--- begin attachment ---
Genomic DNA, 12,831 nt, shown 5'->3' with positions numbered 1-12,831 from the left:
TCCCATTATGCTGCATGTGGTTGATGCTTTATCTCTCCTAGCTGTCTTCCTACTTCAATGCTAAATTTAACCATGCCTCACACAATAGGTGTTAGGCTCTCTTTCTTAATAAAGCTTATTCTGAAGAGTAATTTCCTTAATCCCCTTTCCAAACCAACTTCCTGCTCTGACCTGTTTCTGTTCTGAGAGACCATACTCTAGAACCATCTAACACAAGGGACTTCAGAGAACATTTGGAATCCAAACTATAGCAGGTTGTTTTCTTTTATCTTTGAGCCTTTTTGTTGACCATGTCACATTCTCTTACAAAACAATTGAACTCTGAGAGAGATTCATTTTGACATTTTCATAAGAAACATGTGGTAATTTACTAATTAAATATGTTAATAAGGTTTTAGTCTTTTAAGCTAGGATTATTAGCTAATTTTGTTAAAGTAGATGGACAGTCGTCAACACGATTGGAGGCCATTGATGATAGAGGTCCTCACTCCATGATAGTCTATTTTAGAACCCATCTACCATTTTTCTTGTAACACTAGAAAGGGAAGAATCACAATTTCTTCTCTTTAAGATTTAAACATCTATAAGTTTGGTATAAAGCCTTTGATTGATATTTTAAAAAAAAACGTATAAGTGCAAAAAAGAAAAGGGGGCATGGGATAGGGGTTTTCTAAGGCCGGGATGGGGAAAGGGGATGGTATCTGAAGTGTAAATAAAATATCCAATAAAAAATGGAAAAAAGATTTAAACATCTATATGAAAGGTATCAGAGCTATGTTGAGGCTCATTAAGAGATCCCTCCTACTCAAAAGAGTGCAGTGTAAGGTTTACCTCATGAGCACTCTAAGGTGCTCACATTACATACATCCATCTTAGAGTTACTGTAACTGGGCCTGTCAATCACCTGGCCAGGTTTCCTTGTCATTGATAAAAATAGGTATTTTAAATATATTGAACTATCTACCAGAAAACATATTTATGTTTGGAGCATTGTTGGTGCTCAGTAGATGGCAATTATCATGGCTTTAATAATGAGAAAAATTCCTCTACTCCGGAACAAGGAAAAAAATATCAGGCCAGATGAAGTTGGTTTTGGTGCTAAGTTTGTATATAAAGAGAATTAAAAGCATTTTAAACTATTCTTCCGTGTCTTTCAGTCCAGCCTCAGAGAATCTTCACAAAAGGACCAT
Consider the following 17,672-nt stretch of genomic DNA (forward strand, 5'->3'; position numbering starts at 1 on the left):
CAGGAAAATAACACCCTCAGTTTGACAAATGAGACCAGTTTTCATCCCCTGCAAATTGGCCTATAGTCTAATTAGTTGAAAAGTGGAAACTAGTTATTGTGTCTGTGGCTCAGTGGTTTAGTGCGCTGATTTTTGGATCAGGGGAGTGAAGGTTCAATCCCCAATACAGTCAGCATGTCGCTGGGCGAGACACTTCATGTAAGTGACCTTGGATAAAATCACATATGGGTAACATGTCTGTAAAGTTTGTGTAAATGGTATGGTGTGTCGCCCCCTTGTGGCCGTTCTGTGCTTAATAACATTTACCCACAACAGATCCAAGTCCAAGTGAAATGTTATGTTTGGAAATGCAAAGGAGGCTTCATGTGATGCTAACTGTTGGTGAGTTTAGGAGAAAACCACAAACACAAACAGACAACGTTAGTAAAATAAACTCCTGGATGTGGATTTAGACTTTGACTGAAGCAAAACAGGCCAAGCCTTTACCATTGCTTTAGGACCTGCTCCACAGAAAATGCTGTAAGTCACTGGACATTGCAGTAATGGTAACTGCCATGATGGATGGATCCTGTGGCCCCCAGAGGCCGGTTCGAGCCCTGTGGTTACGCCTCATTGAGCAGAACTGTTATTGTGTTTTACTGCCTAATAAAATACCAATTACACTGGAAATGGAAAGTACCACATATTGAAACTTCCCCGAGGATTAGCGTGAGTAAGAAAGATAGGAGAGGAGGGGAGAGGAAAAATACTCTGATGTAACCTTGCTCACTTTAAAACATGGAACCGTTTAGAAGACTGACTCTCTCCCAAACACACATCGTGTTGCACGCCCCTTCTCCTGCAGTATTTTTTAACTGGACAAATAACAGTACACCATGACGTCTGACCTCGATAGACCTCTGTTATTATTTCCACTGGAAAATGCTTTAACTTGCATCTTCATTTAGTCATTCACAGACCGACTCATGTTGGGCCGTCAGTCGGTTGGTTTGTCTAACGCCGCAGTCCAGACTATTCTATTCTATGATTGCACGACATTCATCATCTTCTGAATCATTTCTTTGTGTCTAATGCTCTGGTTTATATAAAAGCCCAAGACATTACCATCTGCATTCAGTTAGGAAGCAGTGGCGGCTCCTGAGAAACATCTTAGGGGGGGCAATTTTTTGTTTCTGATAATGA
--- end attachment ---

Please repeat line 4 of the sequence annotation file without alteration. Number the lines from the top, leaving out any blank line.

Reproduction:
CAGGAAAATAACACCCTCAGTTTGACAAATGAGACCAGTTTTCATCCCCTGCAAATTGGCCTATAGTCTAATTAGTTGAAAAGTGGAAACTAGTTATTGTGTCTGTGGCTCAGTGGTTTAGTGCGCTGATTTTTGGATCAGGGGAGTGAAGGTTCAATCCCCAATACAGTCAGCATGTCGCTGGGCGAGACACTTCATGTAAGTGACCTTGGATAAAATCACATATGGGTAACATGTCTGTAAAGTTTGTGTAAATGGTATGGTGTGTCGCCCCCTTGTGGCCGTTCTGTGCTTAATAACATTTACCCACAACAGATCCAAGTCCAAGTGAAATGTTATGTTTGGAAATGCAAAGGAGGCTTCATGTGATGCTAACTGTTGGTGAGTTTAGGAGAAAACCACAAACACAAACAGACAACGTTAGTAAAATAAACTCCTGGATGTGGATTTAGACTTTGACTGAAGCAAAACAGGCCAAGCCTTTACCATTGCTTTAGGACCTGCTCCACAGAAAATGCTGTAAGTCACTGGACATTGCAGTAATGGTAACTGCCATGATGGATGGATCCTGTGGCCCCCAGAGGCCGGTTCGAGCCCTGTGGTTACGCCTCATTGAGCAGAACTGTTATTGTGTTTTACTGCCTAATAAAATACCAATTACACTGGAAATGGAAAGTACCACATATTGAAACTTCCCCGAGGATTAGCGTGAGTAAGAAAGATAGGAGAGGAGGGGAGAGGAAAAATACTCTGATGTAACCTTGCTCACTTTAAAACATGGAACCGTTTAGAAGACTGACTCTCTCCCAAACACACATCGTGTTGCACGCCCCTTCTCCTGCAGTATTTTTTAACTGGACAAATAACAGTACACCATGACGTCTGACCTCGATAGACCTCTGTTATTATTTCCACTGGAAAATGCTTTAACTTGCATCTTCATTTAGTCATTCACAGACCGACTCATGTTGGGCCGTCAGTCGGTTGGTTTGTCTAACGCCGCAGTCCAGACTATTCTATTCTATGATTGCACGACATTCATCATCTTCTGAATCATTTCTTTGTGTCTAATGCTCTGGTTTATATAAAAGCCCAAGACATTACCATCTGCATTCAGTTAGGAAGCAGTGGCGGCTCCTGAGAAACATCTTAGGGGGGGCAATTTTTTGTTTCTGATAATGA